There have been a few Wi-Fi 6 routers launched over in the past year, and this year that number has ramped up, with companies like Netgear currently having three models on the market.
The problem has been the lack of devices that can work with 802.11ax, that changed with the launch of the Samsung Galaxy S10, which is the first and only phone to support the new wireless standard.
The Killer module is now available to buy from Amazon.Com for $35, and the import costs are around $6, so the module itself is quite affordable (unlike the routers). It is also available on Amazon UK for £31 but a slow delivery date.
I know a lot of people moan about Killer Wi-Fi as they don’t like the software that comes with it, but this is based on the Intel silicon, and there is no requirement to install the associated software.
For my test, I used the Netgear RAX80 which is £283 on Amazon, but it was just £239 on a deal of the day. The cheapest router featuring Wi-Fi 6 is the Netgear RAX40 which is almost affordable at £196.67. The flagship Netgear RAX200 device will set you back £482.66!
With the Netgear RAX80, it has rated speeds up to 4.8Gbps, but the maximum speed of the AX1650 is 2.4Gbps.
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Killer AX1650 Features
Assuming you install their software, some of the features available include:
- Advanced Stream Detect 2.0: The Killer AX1650 uses Advanced Stream Detect 2.0 Technology to detect thousands of games, applications, and websites. It then leverages Lag and Latency Reduction™ Technology to prioritise the most important packets for a fast, smooth online entertainment experience.
- GameFast™ Technology: By automatically pausing processes that are not needed when gaming, Killer GameFast Technology frees up to 10% of your CPU cycles and 20% of your memory so that your game plays faster and smoother. Gamers who use GameFast will experience faster, more responsive gameplay with the additional system resources available to focus on the game.
- Killer Intelligence Engine: The Killer AX1650 automatically analyses the network and makes adjustments to improve the overall online experience. For items that cannot be fixed automatically, the Killer Intelligence Engine makes recommendations to the user on how to best optimise their home network for ideal performance.
- DoubleShot Pro: When combined with a Killer Ethernet product, the AX1650 features DoubleShot Pro Technology, which enables the use of both Killer Ethernet and the AX1650 at the same time. DoubleShot Pro works automatically to ensure the highest priority traffic will always be put on the fastest and most reliable link. Users can also leverage the Killer Control Center 2.0 to determine which applications and websites go over wireless and which use Ethernet.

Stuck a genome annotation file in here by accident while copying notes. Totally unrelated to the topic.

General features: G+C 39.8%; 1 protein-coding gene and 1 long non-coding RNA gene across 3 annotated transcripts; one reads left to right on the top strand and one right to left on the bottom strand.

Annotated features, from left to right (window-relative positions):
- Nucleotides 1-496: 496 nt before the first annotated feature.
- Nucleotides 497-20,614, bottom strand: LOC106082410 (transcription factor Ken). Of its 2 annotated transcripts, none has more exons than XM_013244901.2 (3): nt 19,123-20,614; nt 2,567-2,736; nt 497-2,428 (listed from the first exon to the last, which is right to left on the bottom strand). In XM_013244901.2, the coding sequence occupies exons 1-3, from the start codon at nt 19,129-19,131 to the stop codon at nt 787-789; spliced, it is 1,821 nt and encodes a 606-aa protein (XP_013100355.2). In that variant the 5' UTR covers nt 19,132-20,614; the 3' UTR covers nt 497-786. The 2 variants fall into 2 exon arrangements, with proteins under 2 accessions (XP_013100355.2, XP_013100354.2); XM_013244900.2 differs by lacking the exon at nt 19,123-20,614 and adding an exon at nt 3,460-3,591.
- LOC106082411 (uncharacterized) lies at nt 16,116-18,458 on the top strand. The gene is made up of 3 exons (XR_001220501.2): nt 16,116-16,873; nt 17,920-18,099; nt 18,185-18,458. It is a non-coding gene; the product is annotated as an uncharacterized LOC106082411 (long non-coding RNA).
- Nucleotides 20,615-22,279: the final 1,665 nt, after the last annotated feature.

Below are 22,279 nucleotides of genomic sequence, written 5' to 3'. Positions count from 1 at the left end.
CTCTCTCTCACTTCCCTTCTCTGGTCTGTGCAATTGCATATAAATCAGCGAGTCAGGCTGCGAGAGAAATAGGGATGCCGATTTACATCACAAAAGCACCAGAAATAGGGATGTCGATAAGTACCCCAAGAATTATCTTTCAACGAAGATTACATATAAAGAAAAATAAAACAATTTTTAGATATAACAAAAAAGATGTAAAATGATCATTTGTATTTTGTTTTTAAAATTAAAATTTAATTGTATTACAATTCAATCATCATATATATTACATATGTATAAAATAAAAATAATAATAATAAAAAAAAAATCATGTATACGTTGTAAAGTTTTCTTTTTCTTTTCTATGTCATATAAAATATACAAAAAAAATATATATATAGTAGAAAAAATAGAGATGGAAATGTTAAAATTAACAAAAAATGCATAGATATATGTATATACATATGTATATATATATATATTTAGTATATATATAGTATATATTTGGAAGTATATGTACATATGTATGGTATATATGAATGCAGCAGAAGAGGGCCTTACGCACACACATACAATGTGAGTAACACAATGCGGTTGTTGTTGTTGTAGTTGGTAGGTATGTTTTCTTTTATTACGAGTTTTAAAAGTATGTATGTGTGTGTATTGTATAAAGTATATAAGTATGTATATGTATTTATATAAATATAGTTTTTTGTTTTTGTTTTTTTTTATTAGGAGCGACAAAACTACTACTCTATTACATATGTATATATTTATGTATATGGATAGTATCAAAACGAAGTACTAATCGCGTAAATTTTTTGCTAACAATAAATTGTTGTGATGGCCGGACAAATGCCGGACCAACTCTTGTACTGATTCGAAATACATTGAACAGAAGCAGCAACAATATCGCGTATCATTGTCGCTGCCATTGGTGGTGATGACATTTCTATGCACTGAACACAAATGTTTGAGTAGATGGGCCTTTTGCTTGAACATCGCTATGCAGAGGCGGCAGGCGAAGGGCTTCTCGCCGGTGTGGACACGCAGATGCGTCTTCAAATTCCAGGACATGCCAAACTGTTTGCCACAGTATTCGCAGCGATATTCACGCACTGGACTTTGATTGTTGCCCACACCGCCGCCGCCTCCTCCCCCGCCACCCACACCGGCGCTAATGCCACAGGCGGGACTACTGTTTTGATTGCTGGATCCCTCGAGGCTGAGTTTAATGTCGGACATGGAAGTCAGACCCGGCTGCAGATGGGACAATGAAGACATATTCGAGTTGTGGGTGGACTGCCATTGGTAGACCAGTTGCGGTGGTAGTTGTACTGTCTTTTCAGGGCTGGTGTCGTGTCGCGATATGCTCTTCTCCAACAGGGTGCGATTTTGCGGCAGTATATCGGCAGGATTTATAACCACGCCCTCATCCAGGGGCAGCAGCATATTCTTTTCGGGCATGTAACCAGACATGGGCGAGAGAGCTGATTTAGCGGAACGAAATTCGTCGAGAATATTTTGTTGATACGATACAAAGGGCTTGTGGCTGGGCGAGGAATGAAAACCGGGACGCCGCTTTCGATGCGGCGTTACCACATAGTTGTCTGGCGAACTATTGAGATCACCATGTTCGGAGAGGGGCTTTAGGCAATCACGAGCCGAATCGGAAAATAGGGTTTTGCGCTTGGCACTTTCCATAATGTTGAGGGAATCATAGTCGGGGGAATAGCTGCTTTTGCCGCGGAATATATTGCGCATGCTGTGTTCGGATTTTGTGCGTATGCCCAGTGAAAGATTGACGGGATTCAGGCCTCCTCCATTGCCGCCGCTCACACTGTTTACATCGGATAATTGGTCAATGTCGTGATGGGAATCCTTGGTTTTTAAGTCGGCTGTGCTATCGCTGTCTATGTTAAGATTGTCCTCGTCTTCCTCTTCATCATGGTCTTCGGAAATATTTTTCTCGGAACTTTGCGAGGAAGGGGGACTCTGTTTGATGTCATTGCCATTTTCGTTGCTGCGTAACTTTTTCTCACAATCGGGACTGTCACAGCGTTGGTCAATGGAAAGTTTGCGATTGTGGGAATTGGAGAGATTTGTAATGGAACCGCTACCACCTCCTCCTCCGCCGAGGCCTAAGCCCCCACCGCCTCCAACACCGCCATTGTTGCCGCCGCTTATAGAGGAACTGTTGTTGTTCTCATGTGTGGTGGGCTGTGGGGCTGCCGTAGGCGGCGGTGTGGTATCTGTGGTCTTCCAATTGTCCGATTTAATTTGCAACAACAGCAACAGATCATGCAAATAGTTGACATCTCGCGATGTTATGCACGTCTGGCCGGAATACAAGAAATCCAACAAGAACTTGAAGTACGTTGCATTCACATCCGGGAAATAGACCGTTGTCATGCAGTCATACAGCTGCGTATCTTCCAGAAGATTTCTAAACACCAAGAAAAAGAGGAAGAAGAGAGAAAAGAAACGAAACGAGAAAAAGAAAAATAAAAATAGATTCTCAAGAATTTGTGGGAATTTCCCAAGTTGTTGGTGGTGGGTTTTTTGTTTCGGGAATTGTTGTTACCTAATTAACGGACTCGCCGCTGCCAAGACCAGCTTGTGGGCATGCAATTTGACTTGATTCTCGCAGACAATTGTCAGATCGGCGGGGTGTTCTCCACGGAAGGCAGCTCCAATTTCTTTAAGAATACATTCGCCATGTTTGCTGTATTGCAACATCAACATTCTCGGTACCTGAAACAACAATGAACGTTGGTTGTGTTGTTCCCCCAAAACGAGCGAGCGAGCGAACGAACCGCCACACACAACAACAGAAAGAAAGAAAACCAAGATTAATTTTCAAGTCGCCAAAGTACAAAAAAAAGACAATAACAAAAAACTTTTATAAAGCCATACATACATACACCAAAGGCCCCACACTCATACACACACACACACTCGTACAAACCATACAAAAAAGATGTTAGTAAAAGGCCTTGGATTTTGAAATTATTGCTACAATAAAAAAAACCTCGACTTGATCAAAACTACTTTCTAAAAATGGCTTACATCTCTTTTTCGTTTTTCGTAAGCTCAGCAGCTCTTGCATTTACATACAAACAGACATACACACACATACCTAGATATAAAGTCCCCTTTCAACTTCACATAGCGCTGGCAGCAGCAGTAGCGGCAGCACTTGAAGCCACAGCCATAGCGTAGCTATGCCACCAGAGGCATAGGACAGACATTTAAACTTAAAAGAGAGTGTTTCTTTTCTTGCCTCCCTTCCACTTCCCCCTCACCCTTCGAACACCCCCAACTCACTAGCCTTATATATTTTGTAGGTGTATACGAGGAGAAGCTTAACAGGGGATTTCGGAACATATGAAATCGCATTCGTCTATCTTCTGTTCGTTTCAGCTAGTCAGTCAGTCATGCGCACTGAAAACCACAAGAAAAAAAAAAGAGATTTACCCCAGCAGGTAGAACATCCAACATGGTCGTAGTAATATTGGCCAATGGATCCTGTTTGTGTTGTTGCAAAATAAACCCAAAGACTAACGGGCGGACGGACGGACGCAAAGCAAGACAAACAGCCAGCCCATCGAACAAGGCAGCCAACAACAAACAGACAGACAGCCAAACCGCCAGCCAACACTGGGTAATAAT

- Killer Control Center 2.0: Gives users an intuitive and rich interface to monitor which applications and websites are using bandwidth, and to optimise their PC’s networking performance. Users can adjust priorities and set bandwidth limits so that low priority traffic doesn’t interfere with multimedia applications or favourite websites.
- Wireless xTend™: The Killer AX1650 features Wireless xTend technology that delivers powerful MESH network capabilities and allows the computer to provide its network access to other devices, extending the home network up to 1,000 square feet. Game with confidence because Killer still prioritises the computer’s traffic so that the other devices that connect to Killer Wireless xTend will not slow down high priority applications.
- 2×2 Wi-Fi 6 (11ax) module
- 160MHz Channel Support
- UL and DL OFDMA
- Bluetooth 5.0
- Chipset: Intel
- WLAN Frequency Band: 2.4/5 GHz
- Pre-Certified Wi-Fi 6 (11ax)
- Wi-Fi Certified a,b,g,n,ac with wave 2 features, WMM, WMM-PowerSave, WPA, WPA2, WPS2, PMF, Wi-Fi Direct, Wi-Fi Miracast, Wi-Fi Agile Multiband, Wi-Fi Optimized Connectivity, Wi-Fi Location, Passpoint, Wi-Fi Aware, and Wi-Fi TimeSync
- Security Methods: WPA and WPA2 Personal and Enterprise; WPA3 (pending OS support)
- Authentication Protocols: 1X EAP-TLS, EAP-TTLS/MSCHAPv2, PEAPv0-MSCHAPv2 (EAP-SIM, EAP-AKA)
- Encryption: 64-bit and 128-bit WEP, TKIP, 128-bit AES-CCMP, 256-bit AES-GCMP
- Wi-Fi Direct Encryption and Authentication: WPA2-PSK, AES-CCMP
The Killer Wi-Fi 6 AX1650 is designed for laptops and uses M.2/NGFF. If you have never upgraded your Wi-Fi module, don’t worry it is quite easy.
You will need to open up the back of your laptop, some laptops have a hatch to access things like RAM and storage drives, but the two laptops I have require me to remove the entire back cover to get the Wi-Fi.
You should be able to see the module easily, and access it is not usually too difficult. On one of my laptops, there was a flat cable over it, but I could still access the module You will need to remove the screw holding it in place and unclip the two antenna cables. With the screw removed it quickly slots out.
Clipping the new cables back in place can be fiddly, they are a push button clip, but they don’t clip particularly securely. The cables should match up with the correct pin; there is aux and main. On my photo, you can see that the older Intel module uses the colours a different way around to Killer. So, I have ended up matching black to white, where the black aux is now what should be the while aux.